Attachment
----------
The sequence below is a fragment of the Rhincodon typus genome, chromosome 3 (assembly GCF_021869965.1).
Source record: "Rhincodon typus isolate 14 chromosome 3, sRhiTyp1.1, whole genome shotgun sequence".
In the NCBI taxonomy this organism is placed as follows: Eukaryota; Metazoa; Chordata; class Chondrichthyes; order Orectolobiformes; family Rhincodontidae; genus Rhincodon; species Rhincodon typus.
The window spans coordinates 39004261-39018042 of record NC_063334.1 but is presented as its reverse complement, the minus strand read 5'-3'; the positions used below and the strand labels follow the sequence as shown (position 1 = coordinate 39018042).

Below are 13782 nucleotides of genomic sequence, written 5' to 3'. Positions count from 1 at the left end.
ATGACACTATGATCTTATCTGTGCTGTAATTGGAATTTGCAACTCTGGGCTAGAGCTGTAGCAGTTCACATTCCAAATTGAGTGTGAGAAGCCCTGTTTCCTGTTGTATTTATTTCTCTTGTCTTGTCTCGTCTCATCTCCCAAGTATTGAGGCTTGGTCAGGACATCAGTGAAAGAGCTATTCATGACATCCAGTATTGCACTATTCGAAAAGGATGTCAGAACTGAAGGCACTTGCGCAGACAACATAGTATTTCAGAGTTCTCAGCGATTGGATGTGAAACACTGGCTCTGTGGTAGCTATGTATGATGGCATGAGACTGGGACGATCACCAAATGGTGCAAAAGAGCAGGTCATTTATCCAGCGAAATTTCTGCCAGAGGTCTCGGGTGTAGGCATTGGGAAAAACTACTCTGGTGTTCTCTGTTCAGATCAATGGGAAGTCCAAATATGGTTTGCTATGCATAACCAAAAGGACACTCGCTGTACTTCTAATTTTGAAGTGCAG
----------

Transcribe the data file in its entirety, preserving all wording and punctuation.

The sequence below is a fragment of the Rhincodon typus genome, chromosome 3 (assembly GCF_021869965.1).
Source record: "Rhincodon typus isolate 14 chromosome 3, sRhiTyp1.1, whole genome shotgun sequence".
In the NCBI taxonomy this organism is placed as follows: Eukaryota; Metazoa; Chordata; class Chondrichthyes; order Orectolobiformes; family Rhincodontidae; genus Rhincodon; species Rhincodon typus.
The window spans coordinates 39004261-39018042 of record NC_063334.1 but is presented as its reverse complement, the minus strand read 5'-3'; the positions used below and the strand labels follow the sequence as shown (position 1 = coordinate 39018042).

Below are 13782 nucleotides of genomic sequence, written 5' to 3'. Positions count from 1 at the left end.
ATGACACTATGATCTTATCTGTGCTGTAATTGGAATTTGCAACTCTGGGCTAGAGCTGTAGCAGTTCACATTCCAAATTGAGTGTGAGAAGCCCTGTTTCCTGTTGTATTTATTTCTCTTGTCTTGTCTCGTCTCATCTCCCAAGTATTGAGGCTTGGTCAGGACATCAGTGAAAGAGCTATTCATGACATCCAGTATTGCACTATTCGAAAAGGATGTCAGAACTGAAGGCACTTGCGCAGACAACATAGTATTTCAGAGTTCTCAGCGATTGGATGTGAAACACTGGCTCTGTGGTAGCTATGTATGATGGCATGAGACTGGGACGATCACCAAATGGTGCAAAAGAGCAGGTCATTTATCCAGCGAAATTTCTGCCAGAGGTCTCGGGTGTAGGCATTGGGAAAAACTACTCTGGTGTTCTCTGTTCAGATCAATGGGAAGTCCAAATATGGTTTGCTATGCATAACCAAAAGGACACTCGCTGTACTTCTAATTTTGAAGTGCAG